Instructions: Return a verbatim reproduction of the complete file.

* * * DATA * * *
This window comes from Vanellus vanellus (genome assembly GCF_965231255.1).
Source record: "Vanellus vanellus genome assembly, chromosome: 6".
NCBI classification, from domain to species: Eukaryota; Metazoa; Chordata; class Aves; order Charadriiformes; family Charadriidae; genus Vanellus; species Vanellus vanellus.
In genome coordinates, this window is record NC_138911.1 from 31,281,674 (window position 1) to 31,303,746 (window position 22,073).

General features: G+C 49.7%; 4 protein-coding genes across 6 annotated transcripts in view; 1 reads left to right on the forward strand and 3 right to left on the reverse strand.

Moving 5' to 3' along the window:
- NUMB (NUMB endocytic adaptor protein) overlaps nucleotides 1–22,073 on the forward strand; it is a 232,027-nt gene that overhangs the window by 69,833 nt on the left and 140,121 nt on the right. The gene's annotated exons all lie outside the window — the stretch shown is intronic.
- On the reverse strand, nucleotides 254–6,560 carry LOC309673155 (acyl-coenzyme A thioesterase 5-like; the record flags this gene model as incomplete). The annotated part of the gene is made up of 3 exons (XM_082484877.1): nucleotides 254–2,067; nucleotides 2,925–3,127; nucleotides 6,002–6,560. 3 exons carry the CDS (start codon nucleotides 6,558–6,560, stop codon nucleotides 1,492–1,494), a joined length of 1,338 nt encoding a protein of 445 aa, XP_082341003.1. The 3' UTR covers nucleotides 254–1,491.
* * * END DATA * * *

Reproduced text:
This window comes from Vanellus vanellus (genome assembly GCF_965231255.1).
Source record: "Vanellus vanellus genome assembly, chromosome: 6".
NCBI classification, from domain to species: Eukaryota; Metazoa; Chordata; class Aves; order Charadriiformes; family Charadriidae; genus Vanellus; species Vanellus vanellus.
In genome coordinates, this window is record NC_138911.1 from 31,281,674 (window position 1) to 31,303,746 (window position 22,073).

General features: G+C 49.7%; 4 protein-coding genes across 6 annotated transcripts in view; 1 reads left to right on the forward strand and 3 right to left on the reverse strand.

Moving 5' to 3' along the window:
- NUMB (NUMB endocytic adaptor protein) overlaps nucleotides 1–22,073 on the forward strand; it is a 232,027-nt gene that overhangs the window by 69,833 nt on the left and 140,121 nt on the right. The gene's annotated exons all lie outside the window — the stretch shown is intronic.
- On the reverse strand, nucleotides 254–6,560 carry LOC309673155 (acyl-coenzyme A thioesterase 5-like; the record flags this gene model as incomplete). The annotated part of the gene is made up of 3 exons (XM_082484877.1): nucleotides 254–2,067; nucleotides 2,925–3,127; nucleotides 6,002–6,560. 3 exons carry the CDS (start codon nucleotides 6,558–6,560, stop codon nucleotides 1,492–1,494), a joined length of 1,338 nt encoding a protein of 445 aa, XP_082341003.1. The 3' UTR covers nucleotides 254–1,491.